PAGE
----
The new food hall: a day-to-night design
Regardless of the type of facility – multi-residential, corporate or medical – the dining facilities are an important part of its success. Lendlease, at it’s Darling Square precinct, will implement a new food and beverage destination described as a day-to-night design and known as ‘Maker’s Dozen’. The new food hall, designed by Anthony Gill Architects, will have sliding doors and box-shaped tenancies to allow the hall to remain active from 7am to 11pm.
Maker’s Dozen sits on the ground floor of The Exchange building in Sydney and is scheduled to open mid-2019. The food hall will have the capacity for 350 seats, including communal group tables, indoor and outdoor settings and exclusive dining with one of the select few retailers with dedicated seating. Darling Square is currently home to 1500 residents and 3000 employees.
Twelve individual tenancies, designed by Gill, will provide a range of casual quality dining options, beginning with coffee and breakfast and progressing through to drinks and dessert. While Gill has challenged the circular geometry of the building by inserting a collection of square boxes to house each tenant, he has taken cues from Kengo Kuma and Associates’ concept for The Exchange to ‘float’ over the ground floor and become an extension of the public realm.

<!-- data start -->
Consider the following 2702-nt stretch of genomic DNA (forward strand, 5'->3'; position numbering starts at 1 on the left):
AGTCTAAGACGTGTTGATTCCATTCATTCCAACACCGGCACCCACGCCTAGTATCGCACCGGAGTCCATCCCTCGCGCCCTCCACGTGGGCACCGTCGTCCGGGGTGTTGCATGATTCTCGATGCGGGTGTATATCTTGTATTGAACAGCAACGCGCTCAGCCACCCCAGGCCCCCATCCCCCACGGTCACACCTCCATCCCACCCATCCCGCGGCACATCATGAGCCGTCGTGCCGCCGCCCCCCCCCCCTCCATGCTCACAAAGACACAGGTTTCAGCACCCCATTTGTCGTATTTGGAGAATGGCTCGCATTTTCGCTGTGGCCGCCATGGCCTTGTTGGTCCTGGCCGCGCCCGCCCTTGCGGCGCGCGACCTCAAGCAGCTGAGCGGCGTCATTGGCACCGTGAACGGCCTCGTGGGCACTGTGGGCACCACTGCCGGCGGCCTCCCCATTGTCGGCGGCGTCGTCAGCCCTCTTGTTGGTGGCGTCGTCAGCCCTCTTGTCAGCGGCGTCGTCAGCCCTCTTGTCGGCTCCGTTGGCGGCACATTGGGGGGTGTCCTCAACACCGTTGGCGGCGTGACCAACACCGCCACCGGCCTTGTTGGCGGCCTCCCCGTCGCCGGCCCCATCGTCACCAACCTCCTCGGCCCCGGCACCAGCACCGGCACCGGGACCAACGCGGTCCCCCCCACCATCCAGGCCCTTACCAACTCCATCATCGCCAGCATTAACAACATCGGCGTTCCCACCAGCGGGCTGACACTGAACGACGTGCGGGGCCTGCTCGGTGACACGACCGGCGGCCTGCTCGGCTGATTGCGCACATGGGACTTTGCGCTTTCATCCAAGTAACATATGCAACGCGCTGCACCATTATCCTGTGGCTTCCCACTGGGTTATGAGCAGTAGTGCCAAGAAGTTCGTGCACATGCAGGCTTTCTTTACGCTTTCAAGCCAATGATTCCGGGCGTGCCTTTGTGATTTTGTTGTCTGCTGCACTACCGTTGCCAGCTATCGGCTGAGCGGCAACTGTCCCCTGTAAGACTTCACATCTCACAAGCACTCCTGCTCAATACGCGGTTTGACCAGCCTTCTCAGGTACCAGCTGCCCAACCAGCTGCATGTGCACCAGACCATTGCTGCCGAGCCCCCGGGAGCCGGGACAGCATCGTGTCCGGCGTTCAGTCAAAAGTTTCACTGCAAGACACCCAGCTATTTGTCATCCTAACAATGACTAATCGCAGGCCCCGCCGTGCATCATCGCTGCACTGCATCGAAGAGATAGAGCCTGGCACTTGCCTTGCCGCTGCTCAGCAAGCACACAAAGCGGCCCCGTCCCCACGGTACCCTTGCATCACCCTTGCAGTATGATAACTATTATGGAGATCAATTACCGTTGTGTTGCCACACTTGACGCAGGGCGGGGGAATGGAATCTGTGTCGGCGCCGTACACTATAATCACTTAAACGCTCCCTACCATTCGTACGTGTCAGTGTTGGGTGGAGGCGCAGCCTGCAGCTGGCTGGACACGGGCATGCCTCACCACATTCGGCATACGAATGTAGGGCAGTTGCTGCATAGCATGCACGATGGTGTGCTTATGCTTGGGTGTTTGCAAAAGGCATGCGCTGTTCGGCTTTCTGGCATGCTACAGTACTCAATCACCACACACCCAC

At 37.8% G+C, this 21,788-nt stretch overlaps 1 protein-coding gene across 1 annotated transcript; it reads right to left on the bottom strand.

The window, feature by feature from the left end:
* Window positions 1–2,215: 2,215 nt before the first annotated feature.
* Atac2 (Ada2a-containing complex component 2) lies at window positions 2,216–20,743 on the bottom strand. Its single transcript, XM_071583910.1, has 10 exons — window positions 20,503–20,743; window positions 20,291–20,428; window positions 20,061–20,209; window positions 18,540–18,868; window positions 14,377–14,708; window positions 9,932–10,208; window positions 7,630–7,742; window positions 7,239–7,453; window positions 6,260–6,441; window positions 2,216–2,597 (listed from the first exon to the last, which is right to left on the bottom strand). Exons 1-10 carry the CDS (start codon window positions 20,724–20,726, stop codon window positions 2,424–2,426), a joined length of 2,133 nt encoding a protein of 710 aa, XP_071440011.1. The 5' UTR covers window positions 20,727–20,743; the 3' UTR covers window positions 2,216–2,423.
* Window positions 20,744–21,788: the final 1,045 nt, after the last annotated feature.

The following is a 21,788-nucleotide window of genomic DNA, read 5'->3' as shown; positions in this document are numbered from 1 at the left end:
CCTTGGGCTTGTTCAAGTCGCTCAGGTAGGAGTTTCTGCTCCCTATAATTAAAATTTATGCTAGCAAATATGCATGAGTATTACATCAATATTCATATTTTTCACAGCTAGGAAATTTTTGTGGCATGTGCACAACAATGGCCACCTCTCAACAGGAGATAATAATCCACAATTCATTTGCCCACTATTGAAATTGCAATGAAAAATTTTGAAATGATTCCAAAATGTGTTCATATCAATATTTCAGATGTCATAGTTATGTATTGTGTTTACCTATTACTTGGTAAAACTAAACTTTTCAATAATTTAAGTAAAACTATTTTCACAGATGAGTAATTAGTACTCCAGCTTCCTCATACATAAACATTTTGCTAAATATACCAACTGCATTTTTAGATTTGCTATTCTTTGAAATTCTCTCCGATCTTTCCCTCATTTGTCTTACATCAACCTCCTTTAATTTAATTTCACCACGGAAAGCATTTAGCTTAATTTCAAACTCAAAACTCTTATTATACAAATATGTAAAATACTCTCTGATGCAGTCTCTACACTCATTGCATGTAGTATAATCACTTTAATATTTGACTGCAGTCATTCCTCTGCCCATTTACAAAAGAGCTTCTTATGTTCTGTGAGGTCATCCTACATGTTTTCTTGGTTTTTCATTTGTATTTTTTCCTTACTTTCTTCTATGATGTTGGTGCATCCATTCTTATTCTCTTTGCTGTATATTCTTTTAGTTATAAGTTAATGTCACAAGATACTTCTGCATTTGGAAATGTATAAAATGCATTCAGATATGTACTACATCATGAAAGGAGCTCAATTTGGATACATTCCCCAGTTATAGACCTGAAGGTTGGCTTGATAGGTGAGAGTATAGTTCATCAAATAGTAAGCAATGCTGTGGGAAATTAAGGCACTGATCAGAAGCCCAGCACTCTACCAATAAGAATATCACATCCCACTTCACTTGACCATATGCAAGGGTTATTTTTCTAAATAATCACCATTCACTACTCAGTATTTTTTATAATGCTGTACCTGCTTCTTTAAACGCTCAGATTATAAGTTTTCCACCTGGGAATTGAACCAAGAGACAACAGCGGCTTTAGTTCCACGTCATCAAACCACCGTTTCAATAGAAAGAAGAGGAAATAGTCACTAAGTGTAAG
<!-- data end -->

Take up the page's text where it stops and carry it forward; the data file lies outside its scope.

The collection of boxes creates the feeling of a series of streets and laneways, and the steel sliding doors enable a transformation between closed and open states. In closed mode the steel doors create a consistent visual aesthetic that links the 12 tenancies together, and in open mode each tenant can promote its individual personality. The doors are robust and have a muted palette to contrast the vibrancy and colour of the tenants’ fitouts. The coolness of the metal will be offset by the warmth of the porphyry rock cobbled floor, with subtle reflections expected to be cast off the boxes themselves.
Neil Arckless, Darling Square project director, says Gill and the team’s appointment was the result of a clear vision to ensure the space always looks active.
“The team were particularly focused on how the ground floor would be experienced during different times of the day and night. We chose Anthony Gill Architects as their design responded to this with the contrast between the coolness of the boxes in closed mode and the warmth of the tenant fitouts when open,” Arckless says.
Gill says the team wanted to make sure that when the space is closed and all the boxes shut, the overall concept still holds together. “In closed mode, the individuality of the tenancies disappear and the boxes read as a carefully considered composition.
“Some tenancies spill put into the space as bread trolleys or service counters push our into the laneways and streets, while others invite customers in to select a bottle of wine of have a drink. This idea is fundamental to the concept and the idea of a market – once the doors are open this interaction between public and maker is what brings the space to life,” Gill says.
Images courtesy of Lendlease.